National Geographic : 2015 Sep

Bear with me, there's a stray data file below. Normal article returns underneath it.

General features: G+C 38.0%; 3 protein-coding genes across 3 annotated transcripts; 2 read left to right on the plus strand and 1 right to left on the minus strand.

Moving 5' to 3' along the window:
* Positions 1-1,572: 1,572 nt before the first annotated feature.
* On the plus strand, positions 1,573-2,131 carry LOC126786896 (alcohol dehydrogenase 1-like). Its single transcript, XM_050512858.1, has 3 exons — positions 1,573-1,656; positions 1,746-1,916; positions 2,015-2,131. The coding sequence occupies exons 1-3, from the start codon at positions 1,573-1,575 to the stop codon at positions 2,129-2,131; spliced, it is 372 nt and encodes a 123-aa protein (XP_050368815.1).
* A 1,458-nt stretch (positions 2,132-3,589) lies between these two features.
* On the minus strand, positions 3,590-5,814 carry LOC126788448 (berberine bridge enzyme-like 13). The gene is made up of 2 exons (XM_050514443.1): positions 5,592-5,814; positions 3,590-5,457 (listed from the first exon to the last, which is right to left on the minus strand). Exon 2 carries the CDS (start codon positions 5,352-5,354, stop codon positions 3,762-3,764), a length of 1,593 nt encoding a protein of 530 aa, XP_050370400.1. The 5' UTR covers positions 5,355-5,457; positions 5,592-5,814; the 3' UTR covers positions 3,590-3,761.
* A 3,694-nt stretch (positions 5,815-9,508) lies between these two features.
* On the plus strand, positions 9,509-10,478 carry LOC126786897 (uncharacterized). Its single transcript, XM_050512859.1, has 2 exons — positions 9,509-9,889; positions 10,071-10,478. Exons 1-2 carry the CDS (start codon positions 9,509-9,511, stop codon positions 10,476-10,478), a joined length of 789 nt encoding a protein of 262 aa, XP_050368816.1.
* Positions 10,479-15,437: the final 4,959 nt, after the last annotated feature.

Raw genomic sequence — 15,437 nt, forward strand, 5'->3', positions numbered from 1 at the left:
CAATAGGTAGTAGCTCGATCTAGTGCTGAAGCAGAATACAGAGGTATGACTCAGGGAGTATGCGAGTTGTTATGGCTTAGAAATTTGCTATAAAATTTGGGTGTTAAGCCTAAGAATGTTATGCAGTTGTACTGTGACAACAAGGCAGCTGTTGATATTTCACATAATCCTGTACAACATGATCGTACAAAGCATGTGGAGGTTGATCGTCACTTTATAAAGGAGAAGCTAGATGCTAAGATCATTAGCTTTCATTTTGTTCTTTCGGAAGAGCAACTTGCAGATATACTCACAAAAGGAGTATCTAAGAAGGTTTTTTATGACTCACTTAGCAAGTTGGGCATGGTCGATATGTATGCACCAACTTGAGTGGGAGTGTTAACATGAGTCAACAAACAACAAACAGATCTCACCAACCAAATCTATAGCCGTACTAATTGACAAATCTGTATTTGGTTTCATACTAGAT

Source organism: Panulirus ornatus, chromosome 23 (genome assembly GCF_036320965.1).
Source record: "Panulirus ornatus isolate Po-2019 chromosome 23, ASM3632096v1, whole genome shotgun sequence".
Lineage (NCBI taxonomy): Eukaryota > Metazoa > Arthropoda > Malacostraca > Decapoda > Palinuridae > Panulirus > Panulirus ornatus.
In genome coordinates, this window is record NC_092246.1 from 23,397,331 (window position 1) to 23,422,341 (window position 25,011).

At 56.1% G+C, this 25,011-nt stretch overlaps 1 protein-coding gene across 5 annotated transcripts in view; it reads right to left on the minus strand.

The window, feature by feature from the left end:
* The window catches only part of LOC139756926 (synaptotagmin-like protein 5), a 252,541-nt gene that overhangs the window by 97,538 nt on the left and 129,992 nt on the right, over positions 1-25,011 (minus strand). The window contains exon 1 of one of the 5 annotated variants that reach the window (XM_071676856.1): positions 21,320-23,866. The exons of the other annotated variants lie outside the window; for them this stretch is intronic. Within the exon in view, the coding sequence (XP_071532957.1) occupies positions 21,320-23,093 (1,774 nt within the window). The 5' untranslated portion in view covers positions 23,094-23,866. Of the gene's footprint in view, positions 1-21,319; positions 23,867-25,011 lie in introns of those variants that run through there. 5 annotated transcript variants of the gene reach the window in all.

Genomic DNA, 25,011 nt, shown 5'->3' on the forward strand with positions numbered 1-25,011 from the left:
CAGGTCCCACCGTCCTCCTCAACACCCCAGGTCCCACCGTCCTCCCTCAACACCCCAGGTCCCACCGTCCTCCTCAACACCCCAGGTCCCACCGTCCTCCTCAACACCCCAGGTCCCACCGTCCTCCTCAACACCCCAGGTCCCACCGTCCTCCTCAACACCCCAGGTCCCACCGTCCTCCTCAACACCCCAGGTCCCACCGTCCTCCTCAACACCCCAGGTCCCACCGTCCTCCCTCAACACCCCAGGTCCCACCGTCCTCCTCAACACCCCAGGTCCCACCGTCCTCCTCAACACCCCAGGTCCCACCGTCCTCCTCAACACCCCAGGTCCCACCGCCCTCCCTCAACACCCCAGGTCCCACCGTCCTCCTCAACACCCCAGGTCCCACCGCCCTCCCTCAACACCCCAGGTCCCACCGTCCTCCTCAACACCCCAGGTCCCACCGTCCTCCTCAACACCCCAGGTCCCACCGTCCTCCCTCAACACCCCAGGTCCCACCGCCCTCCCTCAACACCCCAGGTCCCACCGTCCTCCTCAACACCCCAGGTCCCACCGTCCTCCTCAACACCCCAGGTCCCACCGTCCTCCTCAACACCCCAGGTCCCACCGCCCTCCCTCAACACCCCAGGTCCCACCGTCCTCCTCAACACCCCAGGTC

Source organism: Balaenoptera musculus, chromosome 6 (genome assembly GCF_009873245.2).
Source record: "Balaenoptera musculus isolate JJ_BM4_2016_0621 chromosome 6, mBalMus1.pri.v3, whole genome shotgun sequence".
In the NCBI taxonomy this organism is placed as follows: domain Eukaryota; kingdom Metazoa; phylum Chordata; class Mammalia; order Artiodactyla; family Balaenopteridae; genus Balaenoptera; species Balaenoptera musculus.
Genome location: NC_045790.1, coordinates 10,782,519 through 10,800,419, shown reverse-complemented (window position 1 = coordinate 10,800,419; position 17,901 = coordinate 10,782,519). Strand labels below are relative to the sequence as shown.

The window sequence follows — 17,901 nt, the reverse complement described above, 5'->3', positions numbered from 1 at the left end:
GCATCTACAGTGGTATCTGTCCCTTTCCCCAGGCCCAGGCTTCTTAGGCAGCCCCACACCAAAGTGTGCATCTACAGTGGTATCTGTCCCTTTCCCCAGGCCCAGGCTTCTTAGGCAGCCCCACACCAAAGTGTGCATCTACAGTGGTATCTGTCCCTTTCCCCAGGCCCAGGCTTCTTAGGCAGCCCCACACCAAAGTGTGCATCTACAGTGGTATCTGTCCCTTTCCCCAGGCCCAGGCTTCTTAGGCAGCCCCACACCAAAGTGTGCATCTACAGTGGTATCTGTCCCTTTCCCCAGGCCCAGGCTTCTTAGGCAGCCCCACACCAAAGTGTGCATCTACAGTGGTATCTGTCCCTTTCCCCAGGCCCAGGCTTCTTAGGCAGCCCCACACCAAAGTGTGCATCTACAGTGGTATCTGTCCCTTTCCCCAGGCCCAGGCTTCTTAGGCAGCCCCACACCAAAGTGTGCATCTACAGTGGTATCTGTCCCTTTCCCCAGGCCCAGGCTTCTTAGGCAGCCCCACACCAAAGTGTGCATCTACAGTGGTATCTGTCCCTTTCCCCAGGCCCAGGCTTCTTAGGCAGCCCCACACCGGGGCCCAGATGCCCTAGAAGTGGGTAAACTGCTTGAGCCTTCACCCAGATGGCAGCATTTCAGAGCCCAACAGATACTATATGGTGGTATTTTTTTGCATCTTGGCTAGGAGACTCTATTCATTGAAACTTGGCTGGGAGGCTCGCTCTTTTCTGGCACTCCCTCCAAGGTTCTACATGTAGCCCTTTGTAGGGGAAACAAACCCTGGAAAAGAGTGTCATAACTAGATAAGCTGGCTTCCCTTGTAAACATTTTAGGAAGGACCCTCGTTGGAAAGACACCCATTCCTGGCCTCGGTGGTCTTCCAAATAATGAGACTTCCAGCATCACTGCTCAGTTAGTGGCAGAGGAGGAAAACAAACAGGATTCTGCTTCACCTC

78 national geographic • september 2015 and had to descend to a Tibetan village. There we were promptly arrested by the Chinese military, interrogated, and jailed. We signed a four-page confession of “misconduct” and were deported. Two years later, to my chagrin, the Myanmar government granted Japanese mountaineer Takashi Ozaki permission to climb Hkakabo Razi. Ozaki was an unstoppable Himalayan veteran, having made the first full ascent of the north face of Everest in 1980. (He would die climbing there in 2011.) He made two failed attempts on Hkakabo in 1995, but in Septem- ber 1996, after two months of climbing, Oza- ki summited with Tibetan-born mountaineer Nyima Gyaltsen. He told the Asia Times, “I can say absolutely that Hkakabo Razi is one of the most difficult and dangerous mountains in the world. I was never scared before, like this time.” Ozaki published a detailed account of his expedition, but he did not measure the summit elevation with a GPS, which left the mountain’s exact height undetermined. Young and convinced of our invincibility, Mike, Keith, and I talked about returning to Hkakabo. (Steve had moved on to different ad- ventures.) But it was not to be. Mike died on an Seconds later tons of ice crashed down. Keith was killed, his neck broken by the impact. There was no reason why I lived and Keith died. We’d taken the safety precautions. He didn’t do anything wrong, and I didn’t do any- thing to save myself. There was no moral, aside from the inescapable truth that mountains are dangerous, and occasionally inflict horror and sorrow on those who dare to climb them. Lounging on our lunch ledge in the sun on Hkakabo Razi, slurping down hot noodles Near base camp, Renan, Emily, and Hilaree found Buddhist prayer flags. Following a Himalayan mountaineer- ing tradition, they burned juniper boughs for good luck. Weeks before, two Burmese climbers had disappeared on Hkakabo Razi. The past weeks spent with Cory and Renan have been like looking back in time at myself and my two dead friends. In these two younger men I see the same passion for climbing, the same sense of being bulletproof we had 22 years ago. expedition in 1995, along with his brother and two others. A bowhead whale tipped over their boat in the Arctic Ocean, and they all perished from hypothermia. Mike left behind a wife and three kids. None of us ever quite recovered. Still, Keith and I continued doing expeditions and often ice climbed together. On January 2, 2009, we were on the fifth pitch of an icefall in north Wyoming. I was belaying him from a small alcove in the ice. He was cheerfully climb- ing 15 feet below me when we heard a deafen- ing roar. A section of ice above us had cut loose.